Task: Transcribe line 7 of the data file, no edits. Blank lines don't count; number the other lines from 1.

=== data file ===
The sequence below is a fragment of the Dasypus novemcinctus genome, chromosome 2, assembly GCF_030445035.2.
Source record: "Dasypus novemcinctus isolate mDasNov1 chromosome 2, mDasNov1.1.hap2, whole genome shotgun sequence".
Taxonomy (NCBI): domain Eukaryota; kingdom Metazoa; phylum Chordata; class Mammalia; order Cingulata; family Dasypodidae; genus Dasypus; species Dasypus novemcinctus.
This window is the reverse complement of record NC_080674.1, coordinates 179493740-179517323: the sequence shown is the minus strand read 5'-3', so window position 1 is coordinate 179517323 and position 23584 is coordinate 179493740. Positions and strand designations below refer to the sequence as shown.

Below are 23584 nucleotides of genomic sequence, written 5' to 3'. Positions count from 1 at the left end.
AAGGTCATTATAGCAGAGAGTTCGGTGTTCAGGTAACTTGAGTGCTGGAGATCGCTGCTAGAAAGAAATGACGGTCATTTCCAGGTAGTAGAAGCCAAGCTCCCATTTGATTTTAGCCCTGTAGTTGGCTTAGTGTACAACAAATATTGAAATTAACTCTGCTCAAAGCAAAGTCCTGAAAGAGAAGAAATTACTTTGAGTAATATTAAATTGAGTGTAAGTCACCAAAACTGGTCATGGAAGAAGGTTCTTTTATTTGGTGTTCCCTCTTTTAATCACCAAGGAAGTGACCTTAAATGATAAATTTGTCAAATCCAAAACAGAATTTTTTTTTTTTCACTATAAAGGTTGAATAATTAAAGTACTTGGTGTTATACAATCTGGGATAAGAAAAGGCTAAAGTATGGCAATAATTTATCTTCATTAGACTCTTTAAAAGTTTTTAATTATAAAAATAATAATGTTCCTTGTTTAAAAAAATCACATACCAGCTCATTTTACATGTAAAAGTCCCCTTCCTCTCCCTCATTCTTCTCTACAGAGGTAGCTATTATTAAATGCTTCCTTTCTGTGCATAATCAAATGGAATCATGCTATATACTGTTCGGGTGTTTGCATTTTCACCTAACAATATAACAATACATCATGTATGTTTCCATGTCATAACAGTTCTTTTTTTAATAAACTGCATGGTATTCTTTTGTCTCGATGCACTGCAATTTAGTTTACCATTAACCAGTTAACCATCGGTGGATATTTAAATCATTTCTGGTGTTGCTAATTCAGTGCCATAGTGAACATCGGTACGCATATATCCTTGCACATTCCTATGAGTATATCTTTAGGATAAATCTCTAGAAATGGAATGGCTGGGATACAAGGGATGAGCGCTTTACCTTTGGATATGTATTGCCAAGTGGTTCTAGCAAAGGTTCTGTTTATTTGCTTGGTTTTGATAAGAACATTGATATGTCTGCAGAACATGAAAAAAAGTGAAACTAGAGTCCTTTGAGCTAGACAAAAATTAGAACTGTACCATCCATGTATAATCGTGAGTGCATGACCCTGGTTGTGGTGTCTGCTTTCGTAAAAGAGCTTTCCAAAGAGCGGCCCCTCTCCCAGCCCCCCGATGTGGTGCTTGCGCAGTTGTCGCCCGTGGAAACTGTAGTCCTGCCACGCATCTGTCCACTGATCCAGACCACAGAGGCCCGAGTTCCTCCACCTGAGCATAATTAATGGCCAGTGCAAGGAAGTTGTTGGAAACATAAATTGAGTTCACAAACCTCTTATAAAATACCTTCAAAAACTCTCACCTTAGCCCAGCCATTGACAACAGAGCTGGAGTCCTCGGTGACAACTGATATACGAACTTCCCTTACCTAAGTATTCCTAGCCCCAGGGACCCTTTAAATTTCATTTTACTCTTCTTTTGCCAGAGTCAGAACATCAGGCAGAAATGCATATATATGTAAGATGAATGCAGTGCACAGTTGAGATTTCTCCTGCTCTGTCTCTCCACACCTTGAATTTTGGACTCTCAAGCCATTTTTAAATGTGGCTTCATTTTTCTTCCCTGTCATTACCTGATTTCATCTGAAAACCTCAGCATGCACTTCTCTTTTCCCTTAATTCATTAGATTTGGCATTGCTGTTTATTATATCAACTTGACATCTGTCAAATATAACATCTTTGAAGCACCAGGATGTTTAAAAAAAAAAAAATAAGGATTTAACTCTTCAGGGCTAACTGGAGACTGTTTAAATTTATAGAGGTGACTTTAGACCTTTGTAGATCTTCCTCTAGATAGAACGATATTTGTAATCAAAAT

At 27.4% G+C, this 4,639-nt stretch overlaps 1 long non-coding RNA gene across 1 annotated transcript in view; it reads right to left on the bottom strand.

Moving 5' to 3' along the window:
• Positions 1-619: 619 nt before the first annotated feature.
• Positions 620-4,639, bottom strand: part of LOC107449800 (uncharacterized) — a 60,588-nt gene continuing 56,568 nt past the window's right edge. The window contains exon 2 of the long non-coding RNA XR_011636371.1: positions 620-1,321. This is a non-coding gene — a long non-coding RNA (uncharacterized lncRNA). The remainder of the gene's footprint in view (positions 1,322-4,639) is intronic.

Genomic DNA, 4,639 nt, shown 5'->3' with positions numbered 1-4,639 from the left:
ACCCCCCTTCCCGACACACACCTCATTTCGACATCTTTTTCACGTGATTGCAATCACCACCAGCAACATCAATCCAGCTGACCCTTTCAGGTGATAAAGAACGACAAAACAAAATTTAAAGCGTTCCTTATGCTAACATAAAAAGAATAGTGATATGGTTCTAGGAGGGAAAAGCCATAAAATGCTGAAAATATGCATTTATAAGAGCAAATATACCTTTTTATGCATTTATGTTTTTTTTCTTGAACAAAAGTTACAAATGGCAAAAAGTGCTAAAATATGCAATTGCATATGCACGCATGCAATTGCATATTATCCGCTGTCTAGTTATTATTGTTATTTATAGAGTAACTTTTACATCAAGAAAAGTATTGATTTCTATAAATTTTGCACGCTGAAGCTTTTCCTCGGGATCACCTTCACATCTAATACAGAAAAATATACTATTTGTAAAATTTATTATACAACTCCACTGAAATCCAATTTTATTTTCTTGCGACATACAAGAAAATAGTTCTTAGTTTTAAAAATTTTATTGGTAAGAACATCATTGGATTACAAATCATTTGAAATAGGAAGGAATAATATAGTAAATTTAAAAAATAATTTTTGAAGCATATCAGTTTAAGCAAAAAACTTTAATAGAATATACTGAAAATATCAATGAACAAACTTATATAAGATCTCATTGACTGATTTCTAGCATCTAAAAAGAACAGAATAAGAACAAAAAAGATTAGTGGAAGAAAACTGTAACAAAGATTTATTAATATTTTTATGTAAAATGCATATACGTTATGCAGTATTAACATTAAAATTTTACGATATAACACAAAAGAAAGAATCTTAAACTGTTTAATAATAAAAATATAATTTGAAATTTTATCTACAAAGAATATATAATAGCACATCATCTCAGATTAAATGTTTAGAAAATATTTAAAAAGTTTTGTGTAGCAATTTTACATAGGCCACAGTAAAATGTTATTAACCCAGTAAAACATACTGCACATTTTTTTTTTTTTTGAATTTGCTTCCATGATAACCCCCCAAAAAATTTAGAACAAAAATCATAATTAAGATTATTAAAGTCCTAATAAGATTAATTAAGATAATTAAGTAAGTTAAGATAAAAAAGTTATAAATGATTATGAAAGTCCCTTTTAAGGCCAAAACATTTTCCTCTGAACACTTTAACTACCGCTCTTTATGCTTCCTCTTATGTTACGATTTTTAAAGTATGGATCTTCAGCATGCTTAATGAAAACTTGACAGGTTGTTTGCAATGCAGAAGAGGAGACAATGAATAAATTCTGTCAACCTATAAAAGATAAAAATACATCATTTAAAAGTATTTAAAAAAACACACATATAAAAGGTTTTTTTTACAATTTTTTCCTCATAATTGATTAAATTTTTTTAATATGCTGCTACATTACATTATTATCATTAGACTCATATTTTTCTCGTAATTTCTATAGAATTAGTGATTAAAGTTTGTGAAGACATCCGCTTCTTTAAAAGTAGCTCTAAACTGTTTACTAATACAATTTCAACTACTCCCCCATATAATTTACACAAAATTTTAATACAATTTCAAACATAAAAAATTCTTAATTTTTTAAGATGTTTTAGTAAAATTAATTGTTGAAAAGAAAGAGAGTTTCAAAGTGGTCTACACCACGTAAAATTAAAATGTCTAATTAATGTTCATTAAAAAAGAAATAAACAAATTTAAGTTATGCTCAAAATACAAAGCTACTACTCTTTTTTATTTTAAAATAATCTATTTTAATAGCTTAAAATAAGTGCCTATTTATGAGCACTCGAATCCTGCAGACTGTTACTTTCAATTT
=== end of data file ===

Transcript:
At 27.4% G+C, this 4,639-nt stretch overlaps 1 long non-coding RNA gene across 1 annotated transcript in view; it reads right to left on the bottom strand.